Letters

Screen Gems
Regarding Chris LaMorte's "Tune In and Turn On," September 12:
What was your reporter on when he picked out the "news babes"? Marcia Neville a news babe? Far from it. Let's see the Women of Westword!

Derek Mooneyham
via the Internet

A Ted-Letter Day
I enjoyed Robin Chotzinoff's article about Ted Nugent and the money his hunting videos have raised for public television stations across the country ("Shaft's Big Score," August 29).

Mr. Nugent's hunting videos have been shown in Nebraska and have done extremely well. According to a spokesman for Nebraska public television, Mr. Nugent's videos have been the most successful outdoor programs ever shown on public television here.

Ted Nugent's hunting videos are refreshing, honest and bold. There are a bunch of us, hunters and non-hunters alike, who appreciate that.

Ward Parker
Papillion, NE

Regarding the whole thing with Ted Nugent and Channel 12, I wonder what would happen if they showed a video in which Ted is accidentally shot in the ass with an arrow by another hunter--"It was foggy; from where I was, he looked like a possum"--and then for the next forty minutes (since he wasn't killed instantly; anything shot with a bow and arrow seldom is) he proceeded to crawl through the woods and slowly bleed to death.

How much in pledges do you think that would raise? Just thinking out loud.
Randy Raymer
via the Internet

In response to the "Better Dead Than Ted" letters in the September 12 issue:
Life is always interesting at Channel 12. When we show a point of view that has wide acceptance, we are doing the "Lord's work." When we air less popular viewpoints, we are selling out to the devil. Whose devil and whose lord depends on the program; there seem to be people on both political extremes who want to blame Channel 12 for a point of view they don't like. This narrow-minded intolerance confuses a point of view for the whole and only acceptable truth, and assumes that any other viewpoints are unhealthy, maybe even un-American, and that the only reason Channel 12 could be broadcasting these heinous programs is because it has "sold out."

Well, Channel 12 does seek pledges around controversial programs and as such is susceptible to the charge. But if we don't have member support, then we can't do what we do. And if we don't do it--whether it be Ted Nugent, the Lambda Report or countless other programs that find a home only on KBDI--then who will? It would certainly be easier, if somewhat mind-numbing, to take a more conventional route. Maybe more Lawrence Welk spinoffs or anthropomorphic nature shows would appease Mr. Slade's disgruntled palate.

Make what you will of Ted Nugent. Richard DeTar's suggestion of "gutting him" is worth consideration; maybe Julia Child could make a roast. But for all you Big Mac-heads who don't think twice about where your slurpy burgers come from, Ted Nugent is an interesting antidote. If the shock of watching a semi-zonked, over-the-hill rock-and-roller kill and cook the meat he eats is too much for your refined sensibilities, then maybe it's time to ask yourself: How should he do it? And what do you do?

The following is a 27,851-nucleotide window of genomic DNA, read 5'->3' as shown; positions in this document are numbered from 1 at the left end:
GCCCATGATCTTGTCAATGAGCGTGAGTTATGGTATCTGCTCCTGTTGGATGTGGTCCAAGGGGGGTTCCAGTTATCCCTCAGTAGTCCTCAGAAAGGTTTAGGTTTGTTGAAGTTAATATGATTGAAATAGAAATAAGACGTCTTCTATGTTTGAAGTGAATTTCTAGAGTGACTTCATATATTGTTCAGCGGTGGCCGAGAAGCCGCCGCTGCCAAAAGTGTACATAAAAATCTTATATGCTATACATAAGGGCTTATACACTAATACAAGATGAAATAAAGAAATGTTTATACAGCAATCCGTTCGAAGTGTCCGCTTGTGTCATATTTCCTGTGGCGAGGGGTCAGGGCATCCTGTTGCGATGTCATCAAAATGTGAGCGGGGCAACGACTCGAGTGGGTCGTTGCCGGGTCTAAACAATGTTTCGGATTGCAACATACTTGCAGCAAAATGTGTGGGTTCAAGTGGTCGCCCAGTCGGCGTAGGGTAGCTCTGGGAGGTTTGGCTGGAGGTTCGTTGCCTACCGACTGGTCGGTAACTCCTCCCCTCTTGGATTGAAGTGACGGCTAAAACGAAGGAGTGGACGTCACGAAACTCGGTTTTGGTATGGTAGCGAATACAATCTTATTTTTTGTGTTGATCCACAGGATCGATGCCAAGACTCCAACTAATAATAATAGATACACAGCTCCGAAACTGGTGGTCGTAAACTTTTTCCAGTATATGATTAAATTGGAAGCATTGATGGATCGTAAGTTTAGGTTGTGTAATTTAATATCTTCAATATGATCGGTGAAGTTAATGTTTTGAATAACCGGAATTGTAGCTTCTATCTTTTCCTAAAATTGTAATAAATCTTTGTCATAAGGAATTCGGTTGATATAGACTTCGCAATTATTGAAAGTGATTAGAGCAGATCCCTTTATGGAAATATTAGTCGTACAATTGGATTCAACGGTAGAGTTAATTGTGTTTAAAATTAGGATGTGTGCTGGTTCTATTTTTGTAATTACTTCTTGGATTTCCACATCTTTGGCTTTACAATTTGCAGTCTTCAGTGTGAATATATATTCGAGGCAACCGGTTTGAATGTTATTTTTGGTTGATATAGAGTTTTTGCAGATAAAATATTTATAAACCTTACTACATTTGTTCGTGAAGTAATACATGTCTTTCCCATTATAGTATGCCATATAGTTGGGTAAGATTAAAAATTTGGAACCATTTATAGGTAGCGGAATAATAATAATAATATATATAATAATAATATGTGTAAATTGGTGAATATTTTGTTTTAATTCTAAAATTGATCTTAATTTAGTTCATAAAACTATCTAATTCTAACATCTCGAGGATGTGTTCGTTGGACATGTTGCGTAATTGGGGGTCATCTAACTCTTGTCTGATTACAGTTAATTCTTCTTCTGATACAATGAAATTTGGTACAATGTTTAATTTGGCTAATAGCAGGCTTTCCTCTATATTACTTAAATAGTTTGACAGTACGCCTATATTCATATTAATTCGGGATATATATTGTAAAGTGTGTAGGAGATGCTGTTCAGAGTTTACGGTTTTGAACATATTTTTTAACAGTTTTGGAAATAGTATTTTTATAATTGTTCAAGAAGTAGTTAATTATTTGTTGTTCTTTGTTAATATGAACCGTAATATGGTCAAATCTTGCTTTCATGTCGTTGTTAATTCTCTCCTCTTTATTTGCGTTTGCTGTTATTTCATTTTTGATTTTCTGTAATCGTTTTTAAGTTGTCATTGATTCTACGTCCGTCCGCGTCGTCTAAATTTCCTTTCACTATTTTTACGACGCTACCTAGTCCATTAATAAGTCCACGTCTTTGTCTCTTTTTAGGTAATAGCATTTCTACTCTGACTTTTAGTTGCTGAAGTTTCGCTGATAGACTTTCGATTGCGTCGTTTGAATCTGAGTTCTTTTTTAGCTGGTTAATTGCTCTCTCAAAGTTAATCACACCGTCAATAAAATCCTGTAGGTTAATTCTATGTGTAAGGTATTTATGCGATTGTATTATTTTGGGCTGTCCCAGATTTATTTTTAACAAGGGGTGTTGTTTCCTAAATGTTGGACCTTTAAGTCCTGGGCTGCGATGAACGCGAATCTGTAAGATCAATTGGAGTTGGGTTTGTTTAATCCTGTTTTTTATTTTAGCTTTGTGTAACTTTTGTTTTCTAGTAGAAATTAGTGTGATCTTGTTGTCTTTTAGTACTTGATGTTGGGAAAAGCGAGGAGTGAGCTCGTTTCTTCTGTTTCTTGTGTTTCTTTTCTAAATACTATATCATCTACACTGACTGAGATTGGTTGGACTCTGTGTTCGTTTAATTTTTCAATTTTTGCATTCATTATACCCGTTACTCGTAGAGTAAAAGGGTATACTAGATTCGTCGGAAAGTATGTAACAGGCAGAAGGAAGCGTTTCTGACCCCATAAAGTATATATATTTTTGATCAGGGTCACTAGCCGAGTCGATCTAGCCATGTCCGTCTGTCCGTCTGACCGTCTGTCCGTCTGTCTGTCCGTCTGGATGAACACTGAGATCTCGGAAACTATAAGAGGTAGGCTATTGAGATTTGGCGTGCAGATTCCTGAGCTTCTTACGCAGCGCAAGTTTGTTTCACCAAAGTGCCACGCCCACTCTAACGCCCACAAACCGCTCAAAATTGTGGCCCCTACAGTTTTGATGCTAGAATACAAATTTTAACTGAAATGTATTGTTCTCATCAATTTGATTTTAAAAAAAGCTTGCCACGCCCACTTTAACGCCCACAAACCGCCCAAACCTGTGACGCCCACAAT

Finally, the Grateful Dead program, Dead Ahead, generated a great response on our recent membership drive. Ms. Chotzinoff's figures were inaccurate. And, absolutely finally, Mr. Slade will be happy to know that Marty Stouffer's Wild America will return to Channel 12 in October.

Ted Krichels, president and general manager
KBDI/Channel 12

Editor's note: To check out Robin Chotzinoff's "Shaft's Big Score," as well as a Ted Nugent pig-shooting video, visit our Web site at www.westword.com.

Look Before You Weep
Let me see if I have this straight. In his September 5 "Looking Back," Michael Paglia visits the Arvada Center and enlightens us as follows:

Don Coen's painting is "pretty close" to traditional (saved from this fate only because it is done with an airbrush). That's also the case for drawings by Fran Metzger and David Mesple, who are assigned the tradition of "hyper-realism" (which emerged in the 1970s as a response to recycled 1950s abstract expressionism). Carlos Fresquez, using the less traditional "expressionist style," includes elements from Picasso's cubist "Guernica" (1937--now that's tradition!) and maybe Dr. Seuss (try Walt Disney) in his oil-on-wood painting, a technique that predates the oil-on-canvas upgrade of the sixteenth century.

Then Carlos Santistevan's "neo-expressionism" with its "traditional Hispanic religious art" elements becomes even less traditional because, "as usual, it works." Too bad it didn't have the tell-tale fingerprints of paleolithic cave painting (or even the sculpture of Scott Chamberlain), or it would "literally stand out." Wait until the "traditional" artists learn this trick!

Abstract works are "among the best pieces in the show," including Jeremy Hillhouse's minimalist "Prairie Skin" that, "okay...might be the prairie," a "typical" Virginia Maitland "that includes glitter," and Clark Richert's celebrated return from dallying in "representational work" to the flattest-ever painting of a "non-objective" cube in his "signature style." No airbrush here--just masking tape, glitter and acrylics!

If I were any of these artists, I would simply shoot myself--if I could decide whether to use the "traditional" neo-impressionist technique first employed by Vincent Van Gogh (which, as usual, worked) or the 1970s performance-art effort of Chris Burden (which, as usual, didn't).

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